The Manchurian Candidate (Demme, 2004)

Jonathan Demme’s scathing remake of The Manchurian Candidate is one of those rare films that gets better with age, growing more politically poignant with each exposed cover-up, corrupt politician, and devastating corporate malfeasance. Upon it’s 2004 release, the film seemed too paranoid, maybe even loony for digging so relentlessly into the wide-ranging corruption choking democracy in the post-9/11 Bush-age. Now, Demme’s dynamic and often brilliant thriller feels like one of the most relevant films of the last decade, a diabolical examination of a cracking national ideology that’s not paranoid enough.

From the waving American flag pushing the opening credits into oblivion, Demme positions devoted but conflicted Army Officer Ben Marco (Denzel Washington) on the fringes of disjointed perception and horrifying reality. Marco’s quest to find the truth is more about alleviating his own interior monologue than unveiling an international act of treason, but the evolution of his momentum inevitably begins to represent a growing national outrage. Ideological symbols and political platforms construct a distrustful landscape brimming with faux nationalism, shunning the American everyman in favor of global power. The razor-sharp pacing, the nuanced mirror performances by Washington and Liev Schreiber, and Demme’s schizophrenically reflective mise-en-scene organically feed into Tak Fujimoto’s river of sharp hues, creating a cinematic stained-glass window awash in menacing red, white, and blues.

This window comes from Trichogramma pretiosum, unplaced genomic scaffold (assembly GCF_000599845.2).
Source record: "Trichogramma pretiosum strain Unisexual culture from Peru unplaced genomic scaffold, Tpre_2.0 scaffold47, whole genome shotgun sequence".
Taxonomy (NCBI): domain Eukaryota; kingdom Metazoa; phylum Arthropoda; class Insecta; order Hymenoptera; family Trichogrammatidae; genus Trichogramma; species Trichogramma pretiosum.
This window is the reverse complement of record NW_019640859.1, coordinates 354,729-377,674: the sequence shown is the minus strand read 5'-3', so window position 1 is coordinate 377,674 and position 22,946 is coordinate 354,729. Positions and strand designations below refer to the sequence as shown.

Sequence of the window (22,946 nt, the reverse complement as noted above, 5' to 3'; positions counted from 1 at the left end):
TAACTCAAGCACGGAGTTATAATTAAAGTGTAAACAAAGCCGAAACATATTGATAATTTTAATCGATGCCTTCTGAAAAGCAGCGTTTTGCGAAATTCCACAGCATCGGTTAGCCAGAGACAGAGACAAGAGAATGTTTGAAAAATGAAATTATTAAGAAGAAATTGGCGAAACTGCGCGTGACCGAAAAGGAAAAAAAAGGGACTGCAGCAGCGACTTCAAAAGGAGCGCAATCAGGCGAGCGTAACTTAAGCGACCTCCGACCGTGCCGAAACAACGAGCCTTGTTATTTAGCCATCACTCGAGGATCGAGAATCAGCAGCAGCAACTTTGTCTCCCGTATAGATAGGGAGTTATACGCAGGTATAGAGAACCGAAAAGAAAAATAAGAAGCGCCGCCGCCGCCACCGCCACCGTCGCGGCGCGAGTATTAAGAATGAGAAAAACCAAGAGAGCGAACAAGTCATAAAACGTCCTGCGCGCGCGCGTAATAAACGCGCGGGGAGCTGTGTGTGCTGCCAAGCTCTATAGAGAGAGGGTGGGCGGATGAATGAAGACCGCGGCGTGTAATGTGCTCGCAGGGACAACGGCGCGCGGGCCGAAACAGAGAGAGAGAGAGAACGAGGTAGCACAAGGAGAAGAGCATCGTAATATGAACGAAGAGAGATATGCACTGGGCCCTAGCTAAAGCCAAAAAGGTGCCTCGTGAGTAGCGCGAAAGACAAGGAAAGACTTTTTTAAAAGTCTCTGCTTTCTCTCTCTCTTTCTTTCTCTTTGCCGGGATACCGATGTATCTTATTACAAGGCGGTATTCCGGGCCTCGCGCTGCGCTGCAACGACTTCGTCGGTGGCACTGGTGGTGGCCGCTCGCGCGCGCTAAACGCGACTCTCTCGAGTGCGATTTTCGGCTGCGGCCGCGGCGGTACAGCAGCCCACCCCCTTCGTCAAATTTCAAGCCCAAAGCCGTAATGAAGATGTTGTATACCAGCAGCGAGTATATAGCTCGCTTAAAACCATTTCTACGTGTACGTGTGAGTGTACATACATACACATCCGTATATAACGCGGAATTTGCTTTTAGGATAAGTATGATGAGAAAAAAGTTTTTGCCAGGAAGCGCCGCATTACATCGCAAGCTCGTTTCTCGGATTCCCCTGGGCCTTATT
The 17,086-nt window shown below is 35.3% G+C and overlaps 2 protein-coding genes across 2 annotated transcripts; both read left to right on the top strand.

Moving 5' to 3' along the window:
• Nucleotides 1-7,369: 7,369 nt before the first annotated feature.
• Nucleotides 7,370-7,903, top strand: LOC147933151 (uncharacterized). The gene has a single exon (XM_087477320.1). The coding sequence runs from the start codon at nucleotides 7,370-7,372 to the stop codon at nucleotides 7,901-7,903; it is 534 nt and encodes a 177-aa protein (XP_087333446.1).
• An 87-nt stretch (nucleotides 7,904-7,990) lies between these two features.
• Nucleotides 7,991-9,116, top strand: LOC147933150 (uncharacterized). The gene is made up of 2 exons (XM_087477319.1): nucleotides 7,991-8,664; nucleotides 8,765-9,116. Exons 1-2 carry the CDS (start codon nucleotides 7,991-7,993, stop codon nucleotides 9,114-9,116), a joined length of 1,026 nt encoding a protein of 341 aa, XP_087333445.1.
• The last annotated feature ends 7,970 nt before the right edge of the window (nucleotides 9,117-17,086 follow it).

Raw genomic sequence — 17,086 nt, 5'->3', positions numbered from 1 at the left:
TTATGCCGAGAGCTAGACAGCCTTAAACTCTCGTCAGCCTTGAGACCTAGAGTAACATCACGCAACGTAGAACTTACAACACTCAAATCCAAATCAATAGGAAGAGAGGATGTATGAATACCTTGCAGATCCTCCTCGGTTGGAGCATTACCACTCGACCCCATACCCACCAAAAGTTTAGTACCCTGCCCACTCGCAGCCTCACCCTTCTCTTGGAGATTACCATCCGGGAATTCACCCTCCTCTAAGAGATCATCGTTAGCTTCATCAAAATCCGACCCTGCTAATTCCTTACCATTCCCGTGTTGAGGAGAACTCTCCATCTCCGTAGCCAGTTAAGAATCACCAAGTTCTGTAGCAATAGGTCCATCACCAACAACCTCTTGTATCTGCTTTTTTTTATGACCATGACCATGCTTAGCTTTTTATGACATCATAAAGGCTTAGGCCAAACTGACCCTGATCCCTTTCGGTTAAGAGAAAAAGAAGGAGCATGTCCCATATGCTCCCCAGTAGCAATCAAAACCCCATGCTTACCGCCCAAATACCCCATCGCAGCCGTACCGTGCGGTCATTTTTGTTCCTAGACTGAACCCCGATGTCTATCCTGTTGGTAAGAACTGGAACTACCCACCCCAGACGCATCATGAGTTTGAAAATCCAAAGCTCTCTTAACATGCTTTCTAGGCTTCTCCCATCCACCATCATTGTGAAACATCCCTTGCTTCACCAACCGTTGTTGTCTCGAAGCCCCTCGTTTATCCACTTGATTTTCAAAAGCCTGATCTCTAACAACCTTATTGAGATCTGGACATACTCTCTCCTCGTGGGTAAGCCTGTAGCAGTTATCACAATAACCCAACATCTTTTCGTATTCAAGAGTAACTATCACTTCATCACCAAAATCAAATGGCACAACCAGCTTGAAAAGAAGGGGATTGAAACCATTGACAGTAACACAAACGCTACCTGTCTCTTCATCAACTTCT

The Manchurian Candidate confronts the very essence of what it means to be a conflicted American in the modern age, the varying degrees of devotion to country and self and the greedy capitalistic center controlling us all. But Demme’s film isn’t anti-capitalism or anti-government, just pro-justice. The Manchurian Candidate is one of the few genuinely entertaining and sophisticated Hollywood films that is also a political manifesto on corporate greed and manipulation, a dual level for those willing to measure morality on film. But beneath the technical genius lies a brimming anger for the smug indifference of those willing and able to live in a selfish fantasy of their own design, a veritable Candyland hallowed by the real “evildoers”. For this telling dichotomy, Demme’s textural powder keg is nothing short of revelatory.

Screening Log: 1/26 – 2/2